Maybe the biggest surprise during Loreli's Chengdu trip happened on our first night. We attended the very popular open mic night at Machu Picchu Bar and were delighted when the first musician we heard was an amazing throat singer from Xinjiang. Jan 彊wowed us and the crowd with his proficiency in playing an electrified Kazakhstani string instrument, the dombra. Check out some of his set and an interview with him by Loreli's Amy Daml and Angela Li. Bilingual transcript is below. You can read more about Jan's 彊 music on this blog and read more interviews with him here.
Posted September 23, 2016
Bilingual Interview Transcript (translation and transcription by Angela Li):
A: Can you introduce yourself?
H: I’m Jan from Xinjiang.
A: What do you do in Chengdu?
H: Living here.
A: What’s this instrument you play?
H: Dombra. It’s a Kazakhstani string instrument.
A: It looks a bit similar to the Erhu.
H: It’s very different.
A: Did you modify it to be electro-acoustic yourself?
H: There are people in Kazakhstan who make amplifiers for this instrument.
A: What about the singing? How did you learn it?
H: Self-taught. Altaic language is part of the lifestyle in the south of Xinjiang, so I guess I’ve had a certain sentiment inside me since I was little; I didn’t need to treat it as something that needed to be learned. Most of it is you. It’s like if you see someone from Lanzhou making ramen… you wouldn’t think it’s strange. This isn’t completely true either. A lot of the young people there don’t know anything about this kind of music, because our environment only brings us mainstream stuff. A lot of kids don’t know anything about this indigenous stuff despite being there.
A: The music in Xinjiang is influenced by countries like Pakistan and Kazakhstan. When I was there in October, the music that was playing on the radio sounded Pakistani or Indian influenced. Does that come out in your music as well?
H: It’s that way for historical reasons. Some ethnic groups have been influenced by Middle Eastern culture, so they can’t really make music that’s very traditionally Xinjiang. I think Altaic and living in grasslands are more authentically Xinjiang. The Dombra, for example, is very different from Middle Eastern string instruments; it has its own system. Throat singing comes from the shepherd culture in northern Asia. It’s not from the outside. It’s very indigenous. Xinjiang has a lot of different ethnic groups with varying styles and cultures. I think the most authentic, what I’m most drawn to is music that preserves the grassland culture.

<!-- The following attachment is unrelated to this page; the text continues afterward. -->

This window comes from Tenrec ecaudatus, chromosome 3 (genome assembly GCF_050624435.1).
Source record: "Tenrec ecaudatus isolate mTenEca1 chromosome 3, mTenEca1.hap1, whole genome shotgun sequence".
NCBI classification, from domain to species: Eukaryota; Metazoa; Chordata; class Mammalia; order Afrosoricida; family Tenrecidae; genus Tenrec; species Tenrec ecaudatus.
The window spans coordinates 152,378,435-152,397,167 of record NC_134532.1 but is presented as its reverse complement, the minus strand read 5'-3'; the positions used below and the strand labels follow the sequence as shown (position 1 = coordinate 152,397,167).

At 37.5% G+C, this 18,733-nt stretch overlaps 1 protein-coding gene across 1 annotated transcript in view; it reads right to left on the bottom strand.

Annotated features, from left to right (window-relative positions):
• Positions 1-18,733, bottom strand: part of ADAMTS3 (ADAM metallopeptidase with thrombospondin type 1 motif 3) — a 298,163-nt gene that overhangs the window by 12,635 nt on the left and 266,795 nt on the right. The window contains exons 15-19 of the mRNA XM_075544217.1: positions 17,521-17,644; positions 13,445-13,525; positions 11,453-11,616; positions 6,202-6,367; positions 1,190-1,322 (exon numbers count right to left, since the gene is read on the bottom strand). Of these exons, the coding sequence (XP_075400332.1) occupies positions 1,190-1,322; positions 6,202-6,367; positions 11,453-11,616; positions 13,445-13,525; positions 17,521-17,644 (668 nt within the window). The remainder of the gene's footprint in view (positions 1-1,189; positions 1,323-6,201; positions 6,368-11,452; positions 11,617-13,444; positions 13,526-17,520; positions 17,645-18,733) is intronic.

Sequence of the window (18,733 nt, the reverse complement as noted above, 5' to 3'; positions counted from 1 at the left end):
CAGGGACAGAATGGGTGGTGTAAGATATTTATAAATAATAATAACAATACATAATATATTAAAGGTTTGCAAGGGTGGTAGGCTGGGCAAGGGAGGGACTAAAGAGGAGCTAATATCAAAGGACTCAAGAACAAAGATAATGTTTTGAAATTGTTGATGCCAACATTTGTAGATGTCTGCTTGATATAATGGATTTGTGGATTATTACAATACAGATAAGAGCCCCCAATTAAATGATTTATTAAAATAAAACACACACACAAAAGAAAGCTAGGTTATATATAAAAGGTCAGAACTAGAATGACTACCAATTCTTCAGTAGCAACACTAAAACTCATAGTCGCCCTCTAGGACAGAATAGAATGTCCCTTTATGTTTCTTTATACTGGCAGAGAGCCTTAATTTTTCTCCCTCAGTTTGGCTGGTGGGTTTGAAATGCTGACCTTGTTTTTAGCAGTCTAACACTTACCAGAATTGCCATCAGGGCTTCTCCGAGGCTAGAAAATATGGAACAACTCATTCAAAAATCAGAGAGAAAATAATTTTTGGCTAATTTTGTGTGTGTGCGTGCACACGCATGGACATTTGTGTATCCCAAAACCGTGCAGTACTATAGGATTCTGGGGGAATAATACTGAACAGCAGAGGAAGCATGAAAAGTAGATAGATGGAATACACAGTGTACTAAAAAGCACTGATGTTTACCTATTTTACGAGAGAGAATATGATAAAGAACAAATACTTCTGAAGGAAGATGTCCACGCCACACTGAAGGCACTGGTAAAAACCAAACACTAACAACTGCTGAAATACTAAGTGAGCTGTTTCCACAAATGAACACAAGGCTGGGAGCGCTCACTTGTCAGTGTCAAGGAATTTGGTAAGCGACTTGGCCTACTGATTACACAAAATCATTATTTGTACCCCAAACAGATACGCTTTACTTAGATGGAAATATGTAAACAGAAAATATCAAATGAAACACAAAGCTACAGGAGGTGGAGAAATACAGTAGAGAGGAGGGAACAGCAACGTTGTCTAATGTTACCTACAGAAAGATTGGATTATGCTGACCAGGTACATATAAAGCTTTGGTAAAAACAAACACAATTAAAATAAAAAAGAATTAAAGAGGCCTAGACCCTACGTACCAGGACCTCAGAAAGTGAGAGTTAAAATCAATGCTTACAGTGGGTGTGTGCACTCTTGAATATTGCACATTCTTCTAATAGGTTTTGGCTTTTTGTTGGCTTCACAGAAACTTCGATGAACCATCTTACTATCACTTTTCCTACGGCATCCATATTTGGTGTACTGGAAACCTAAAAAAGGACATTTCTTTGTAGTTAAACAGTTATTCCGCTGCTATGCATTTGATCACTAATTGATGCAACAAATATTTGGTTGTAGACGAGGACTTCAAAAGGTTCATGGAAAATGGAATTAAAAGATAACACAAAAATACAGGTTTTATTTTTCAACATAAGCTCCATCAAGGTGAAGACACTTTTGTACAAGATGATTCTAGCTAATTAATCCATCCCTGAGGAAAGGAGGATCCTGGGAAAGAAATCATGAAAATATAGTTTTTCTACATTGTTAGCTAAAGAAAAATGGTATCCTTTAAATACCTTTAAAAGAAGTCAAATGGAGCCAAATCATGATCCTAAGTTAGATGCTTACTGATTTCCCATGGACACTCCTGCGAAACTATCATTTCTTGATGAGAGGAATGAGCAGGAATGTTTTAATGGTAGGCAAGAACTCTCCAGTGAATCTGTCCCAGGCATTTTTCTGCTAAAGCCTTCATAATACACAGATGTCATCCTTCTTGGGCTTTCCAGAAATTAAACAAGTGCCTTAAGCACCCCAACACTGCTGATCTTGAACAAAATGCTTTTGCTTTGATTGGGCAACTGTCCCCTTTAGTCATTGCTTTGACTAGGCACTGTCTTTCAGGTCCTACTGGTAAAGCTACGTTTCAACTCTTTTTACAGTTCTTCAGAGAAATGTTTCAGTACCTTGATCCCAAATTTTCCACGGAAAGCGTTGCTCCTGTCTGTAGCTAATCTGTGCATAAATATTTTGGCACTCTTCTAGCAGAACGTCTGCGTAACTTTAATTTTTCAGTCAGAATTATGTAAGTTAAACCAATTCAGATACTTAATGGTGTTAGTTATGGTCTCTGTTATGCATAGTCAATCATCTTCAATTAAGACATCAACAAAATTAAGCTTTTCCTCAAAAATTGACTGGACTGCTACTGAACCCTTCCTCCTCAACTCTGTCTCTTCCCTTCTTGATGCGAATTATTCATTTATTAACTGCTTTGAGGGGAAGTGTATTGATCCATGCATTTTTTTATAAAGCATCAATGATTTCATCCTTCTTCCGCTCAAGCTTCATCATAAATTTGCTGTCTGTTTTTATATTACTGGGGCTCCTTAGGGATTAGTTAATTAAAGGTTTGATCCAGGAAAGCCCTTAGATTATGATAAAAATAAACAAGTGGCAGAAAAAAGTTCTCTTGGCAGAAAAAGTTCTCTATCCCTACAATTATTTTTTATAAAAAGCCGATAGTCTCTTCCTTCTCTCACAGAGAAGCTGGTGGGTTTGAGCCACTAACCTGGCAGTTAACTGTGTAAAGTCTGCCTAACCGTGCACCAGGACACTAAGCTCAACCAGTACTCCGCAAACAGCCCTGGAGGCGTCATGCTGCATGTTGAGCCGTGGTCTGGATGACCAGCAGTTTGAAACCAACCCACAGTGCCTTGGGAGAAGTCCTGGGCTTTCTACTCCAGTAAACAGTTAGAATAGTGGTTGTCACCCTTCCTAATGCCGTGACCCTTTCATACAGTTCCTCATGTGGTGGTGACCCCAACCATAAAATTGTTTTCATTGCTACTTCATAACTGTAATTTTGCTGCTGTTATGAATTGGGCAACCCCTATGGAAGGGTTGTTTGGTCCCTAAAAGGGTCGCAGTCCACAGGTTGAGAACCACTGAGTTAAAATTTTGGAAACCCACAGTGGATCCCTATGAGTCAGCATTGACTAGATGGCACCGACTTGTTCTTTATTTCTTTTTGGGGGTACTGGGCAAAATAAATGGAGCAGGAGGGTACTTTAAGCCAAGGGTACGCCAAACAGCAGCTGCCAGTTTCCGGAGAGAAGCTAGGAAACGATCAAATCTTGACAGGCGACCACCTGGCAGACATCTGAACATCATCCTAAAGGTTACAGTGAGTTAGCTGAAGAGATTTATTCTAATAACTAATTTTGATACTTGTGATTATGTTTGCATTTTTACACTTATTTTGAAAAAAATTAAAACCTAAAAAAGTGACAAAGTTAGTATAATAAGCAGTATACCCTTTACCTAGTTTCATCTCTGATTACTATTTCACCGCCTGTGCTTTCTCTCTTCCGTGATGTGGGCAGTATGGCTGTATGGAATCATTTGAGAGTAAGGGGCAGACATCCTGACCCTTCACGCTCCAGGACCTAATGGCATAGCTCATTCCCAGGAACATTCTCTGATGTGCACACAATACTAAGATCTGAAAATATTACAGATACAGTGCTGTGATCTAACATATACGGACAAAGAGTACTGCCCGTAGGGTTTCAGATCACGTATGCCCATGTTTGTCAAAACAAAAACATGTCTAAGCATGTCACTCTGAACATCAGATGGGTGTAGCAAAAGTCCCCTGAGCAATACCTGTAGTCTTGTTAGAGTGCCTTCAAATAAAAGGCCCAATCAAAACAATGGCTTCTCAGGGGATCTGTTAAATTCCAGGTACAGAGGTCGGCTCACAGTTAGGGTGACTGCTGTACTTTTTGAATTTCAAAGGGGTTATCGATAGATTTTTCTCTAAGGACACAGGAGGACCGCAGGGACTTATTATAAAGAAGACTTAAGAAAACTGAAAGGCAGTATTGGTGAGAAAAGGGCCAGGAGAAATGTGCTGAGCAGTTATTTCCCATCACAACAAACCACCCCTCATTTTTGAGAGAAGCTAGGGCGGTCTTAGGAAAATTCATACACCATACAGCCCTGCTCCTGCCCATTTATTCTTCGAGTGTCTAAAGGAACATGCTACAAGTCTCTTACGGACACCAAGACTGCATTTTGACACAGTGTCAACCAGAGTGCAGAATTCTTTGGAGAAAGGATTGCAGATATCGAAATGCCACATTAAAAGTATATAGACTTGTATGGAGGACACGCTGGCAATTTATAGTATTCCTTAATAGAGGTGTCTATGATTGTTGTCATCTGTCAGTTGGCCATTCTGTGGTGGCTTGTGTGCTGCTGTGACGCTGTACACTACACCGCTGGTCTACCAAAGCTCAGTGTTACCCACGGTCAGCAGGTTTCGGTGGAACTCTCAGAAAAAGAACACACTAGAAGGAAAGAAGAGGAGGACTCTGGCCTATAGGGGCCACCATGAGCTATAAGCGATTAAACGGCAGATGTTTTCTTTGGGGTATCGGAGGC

A: Why do you want to bring this music to Chengdu?
H: It’s 1+1=2, like if you go to Inner Mongolia you have to eat barbecued lamb. We’re receiving a lot of mainstream stuff nowadays. Xinjiang was not as mainstream before. Chengdu has an international feel; it’s not shy. A lot of things can coexist here. I didn’t come here with the intent of bringing my music. My life comes first. I don’t think Xinjiang suits what I’m doing and my life now. There are historical elements behind this that made the art scene there now quite barren. I’m saying I don’t think it’s an ethnic thing, it’s very personal, something that rests in the heart. My life comes first, along with the music. I don’t want it to become too mainstream, but at least in Chengdu, even the most esoteric thing is guaranteed to be known by someone. As long as the conversation can go on, that’s enough.
H: 我一开始觉得像是1+1=2，就像你到内蒙的话一定要吃烤全羊。 我们现在接收到很多大众化的东西。新疆最早也是很小众的地方。成都具备着一个国际化的感觉。他并不蔽塞，所以在这里很多东西可以共存。我没有刻意把音乐带过来，首先是生活。因为我觉新疆不太适合我现在在做的事情和我的生活。有一些元素是历史性的元素，导致现在的文艺状态比较匮乏。所以说我认为他不是一个民族性的东西，是更个人的，装在心里的东西。我首先还是考虑到生活，就顺便在做着音乐。我也不希望它变成一个很大众的东西，但至少在成都，再罕见的东西都会有人知道。大家都有一个交流，就够了。
A: What’s the response from people in Chengdu?
H: (Chengdu is) very accepting and multifaceted, and filled with different groups of people. Three years ago I played at Machu Picchu for the first time to a full house. No one knew me then. They were very quiet throughout the whole performance. You can see that this group of people, or anyone who enjoys music has a certain quality about them. They’re open to all sorts of things. There are groups of music lovers in some places, but their enjoyment of music might be limited to certain genres or forms. That gig left a really good impression on me. It made me think I could communicate with the audience freely. Music is just notes and rhythm. There are no barriers when we converse in music. Everyone’s accepting and open. Anything’s possible. This is my first impression of the audience in Chengdu.
H: 包容，多元，各种群体他都有。三年前在Machu Picchu的老店表演，坐的非常满。当时没有人认识我。整个演出，从头到尾安安静静的。由此可见这个群体，